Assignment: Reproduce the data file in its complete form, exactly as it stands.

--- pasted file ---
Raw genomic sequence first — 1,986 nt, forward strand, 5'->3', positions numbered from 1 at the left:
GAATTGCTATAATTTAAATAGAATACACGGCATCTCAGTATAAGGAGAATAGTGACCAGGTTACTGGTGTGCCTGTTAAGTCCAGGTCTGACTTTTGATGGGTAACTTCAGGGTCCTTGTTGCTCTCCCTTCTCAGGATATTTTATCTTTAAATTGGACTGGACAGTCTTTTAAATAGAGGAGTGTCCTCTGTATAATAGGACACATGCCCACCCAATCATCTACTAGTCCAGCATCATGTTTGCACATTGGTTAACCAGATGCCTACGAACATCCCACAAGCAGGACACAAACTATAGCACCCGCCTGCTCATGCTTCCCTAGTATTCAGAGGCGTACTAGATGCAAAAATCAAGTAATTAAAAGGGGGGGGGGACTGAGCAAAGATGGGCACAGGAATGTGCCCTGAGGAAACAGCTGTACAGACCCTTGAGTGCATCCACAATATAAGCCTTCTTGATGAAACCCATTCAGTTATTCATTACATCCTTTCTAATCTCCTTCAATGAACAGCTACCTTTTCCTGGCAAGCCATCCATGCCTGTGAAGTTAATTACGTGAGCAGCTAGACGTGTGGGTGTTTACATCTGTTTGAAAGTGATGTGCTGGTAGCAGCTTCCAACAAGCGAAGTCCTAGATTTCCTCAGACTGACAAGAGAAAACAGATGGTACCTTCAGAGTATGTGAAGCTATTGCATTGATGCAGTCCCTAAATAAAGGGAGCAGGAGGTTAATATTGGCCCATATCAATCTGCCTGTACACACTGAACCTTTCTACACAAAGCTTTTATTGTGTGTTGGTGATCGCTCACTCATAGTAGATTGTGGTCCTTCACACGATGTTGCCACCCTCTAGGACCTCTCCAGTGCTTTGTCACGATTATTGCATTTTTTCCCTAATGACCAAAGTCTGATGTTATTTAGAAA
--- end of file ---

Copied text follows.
Raw genomic sequence first — 1,986 nt, forward strand, 5'->3', positions numbered from 1 at the left:
GAATTGCTATAATTTAAATAGAATACACGGCATCTCAGTATAAGGAGAATAGTGACCAGGTTACTGGTGTGCCTGTTAAGTCCAGGTCTGACTTTTGATGGGTAACTTCAGGGTCCTTGTTGCTCTCCCTTCTCAGGATATTTTATCTTTAAATTGGACTGGACAGTCTTTTAAATAGAGGAGTGTCCTCTGTATAATAGGACACATGCCCACCCAATCATCTACTAGTCCAGCATCATGTTTGCACATTGGTTAACCAGATGCCTACGAACATCCCACAAGCAGGACACAAACTATAGCACCCGCCTGCTCATGCTTCCCTAGTATTCAGAGGCGTACTAGATGCAAAAATCAAGTAATTAAAAGGGGGGGGGGACTGAGCAAAGATGGGCACAGGAATGTGCCCTGAGGAAACAGCTGTACAGACCCTTGAGTGCATCCACAATATAAGCCTTCTTGATGAAACCCATTCAGTTATTCATTACATCCTTTCTAATCTCCTTCAATGAACAGCTACCTTTTCCTGGCAAGCCATCCATGCCTGTGAAGTTAATTACGTGAGCAGCTAGACGTGTGGGTGTTTACATCTGTTTGAAAGTGATGTGCTGGTAGCAGCTTCCAACAAGCGAAGTCCTAGATTTCCTCAGACTGACAAGAGAAAACAGATGGTACCTTCAGAGTATGTGAAGCTATTGCATTGATGCAGTCCCTAAATAAAGGGAGCAGGAGGTTAATATTGGCCCATATCAATCTGCCTGTACACACTGAACCTTTCTACACAAAGCTTTTATTGTGTGTTGGTGATCGCTCACTCATAGTAGATTGTGGTCCTTCACACGATGTTGCCACCCTCTAGGACCTCTCCAGTGCTTTGTCACGATTATTGCATTTTTTCCCTAATGACCAAAGTCTGATGTTATTTAGAAA